Why did not all or any of this happen to the English, Welsh or Scottish ways of life next door? The answer is that the Irish are a very, very old people, and their life-way remained that way because they, like the people of India, are at one of the two peripheries of the Indo-European world. Linguists will corroborate that in this western island and that eastern peninsular subcontinent words are found, in Irish and in Sanskrit, with no equivalent elsewhere. We were for centuries secluded by what is now called the Irish Sea; they by the Himalayas. So true is this in Ireland’s case that when, at this point, we look back at ‘fasting’ to see how it may have fared overground or underground during the late Middle Ages, or the period of the Renaissance, we find that we are looking at a country that had no Middle Ages at all in the European sense. Thus there are only two medieval cathedrals in Ireland, both in Dublin, 12th and 13th-century, the one founded by Christianised Danes, the other by Norman-Irish. Ruins abound, mostly of Norman castles, shelters now for wandering cattle and what we used to call wandering tinkers but must now politely call itinerants; though here and there we come on small, endearing remnants of earlier Romanesque, maybe crumbled away to a single arch of carved heads. What can any Irishman conclude, thinking of the medieval wealth of Europe, but that the old, native cultural well must have run dry some time after the Norman invasion of Ireland in the 12th century? Time was not to fulfil the promise of a life-exploring, all-embracing, ever-developing culture held out by earlier achievements: by the old Celtic sagas, shot through by lightning and purple flame, filled with supernatural powers, gods and goddesses who replace only to glorify actual fighting men, and fighting women, or by the monks’ lovely, intricate illuminated manuscripts, or by the old high crosses with their often abstract, hieratic Byzantine designs. All these proved to be the first promising rays of a sunrise upthrown from below its horizon but halted there.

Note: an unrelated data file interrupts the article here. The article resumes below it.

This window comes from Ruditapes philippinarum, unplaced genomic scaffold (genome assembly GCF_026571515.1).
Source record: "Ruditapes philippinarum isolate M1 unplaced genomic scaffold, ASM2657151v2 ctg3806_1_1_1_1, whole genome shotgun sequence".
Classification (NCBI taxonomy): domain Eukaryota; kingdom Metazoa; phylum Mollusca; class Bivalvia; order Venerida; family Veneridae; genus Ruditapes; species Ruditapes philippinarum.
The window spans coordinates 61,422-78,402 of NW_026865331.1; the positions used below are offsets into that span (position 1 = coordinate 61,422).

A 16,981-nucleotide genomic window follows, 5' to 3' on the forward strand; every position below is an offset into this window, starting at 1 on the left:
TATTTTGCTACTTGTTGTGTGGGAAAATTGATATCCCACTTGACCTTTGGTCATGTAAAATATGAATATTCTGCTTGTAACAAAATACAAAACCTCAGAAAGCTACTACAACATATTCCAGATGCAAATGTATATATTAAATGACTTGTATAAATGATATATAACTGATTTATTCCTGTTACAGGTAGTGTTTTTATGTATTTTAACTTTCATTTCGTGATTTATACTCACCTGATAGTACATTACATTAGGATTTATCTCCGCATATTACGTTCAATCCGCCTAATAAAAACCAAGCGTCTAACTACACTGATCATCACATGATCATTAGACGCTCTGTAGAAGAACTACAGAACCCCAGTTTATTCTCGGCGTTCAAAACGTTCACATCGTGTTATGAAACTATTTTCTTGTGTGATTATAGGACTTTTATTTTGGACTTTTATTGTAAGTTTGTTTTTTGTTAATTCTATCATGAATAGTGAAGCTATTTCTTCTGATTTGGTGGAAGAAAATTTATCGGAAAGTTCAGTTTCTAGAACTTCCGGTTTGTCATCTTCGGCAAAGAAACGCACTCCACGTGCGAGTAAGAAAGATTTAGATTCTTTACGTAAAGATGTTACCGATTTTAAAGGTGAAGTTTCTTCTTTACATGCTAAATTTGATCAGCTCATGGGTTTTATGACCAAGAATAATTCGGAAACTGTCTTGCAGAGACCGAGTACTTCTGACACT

One reason at least for what Arnold Toynbee called this aborted Celtic civilisation must have been social. All our life-ways remained for far too long based on social structures dependent on the primitive idea of the local Ruler, while Europe was developing the more powerful concept of the centralised State. Those structures lasted stubbornly to the brink of the 17th century. They finally collapsed before the death-ways of the Elizabethan armies. Their last bastion was Ulster, which in 1610 was parcelled out, six counties of it, to Scottish and English adventurers some, or perhaps many, or even most, of whose descendants hold it to this day. Between 1610 and 1921 (the date of the founding of the Irish Free State, later called the Irish Republic), we Irish lived as a conquered race, down-beaten, for long virtually outlawed, never quite defeated.
One would expect a conquered people to change. We did. Very slowly. As one might guess, we laughed more. The last weapon of slaves. The blacks did it, to please, to deceive, to get by, to forget actuality. Still, one might also hazard a greater sense of reality in general, a coming to terms with life sternly, pushing all idle fancies aside. There one would be wrong. The Irish of those three centuries went on telling fanciful fireside stories of legendary heroes like Fionn and Usheen (Oisin, Ossian), tales of magic, of giants, ghosts, wizards, fairies. I open a collection of folk-tales that my wife made years ago and the very illustrations evoke a world of the weirdest imagination. From such folklore and folktales one hears true laughter. In the 18th century, the remnants of the old, pampered and feared poetic caste, now reduced mostly to near-beggary, invented a visionary myth of a Second Coming by some secular saviour (by then he would be a Stuart) who would come from over the sea to release their shackled queen. This Vision Poetry was written in various forms over and over again. But the two main changes of mentality in this later Ireland were its attitudes to Dying and to Thinking.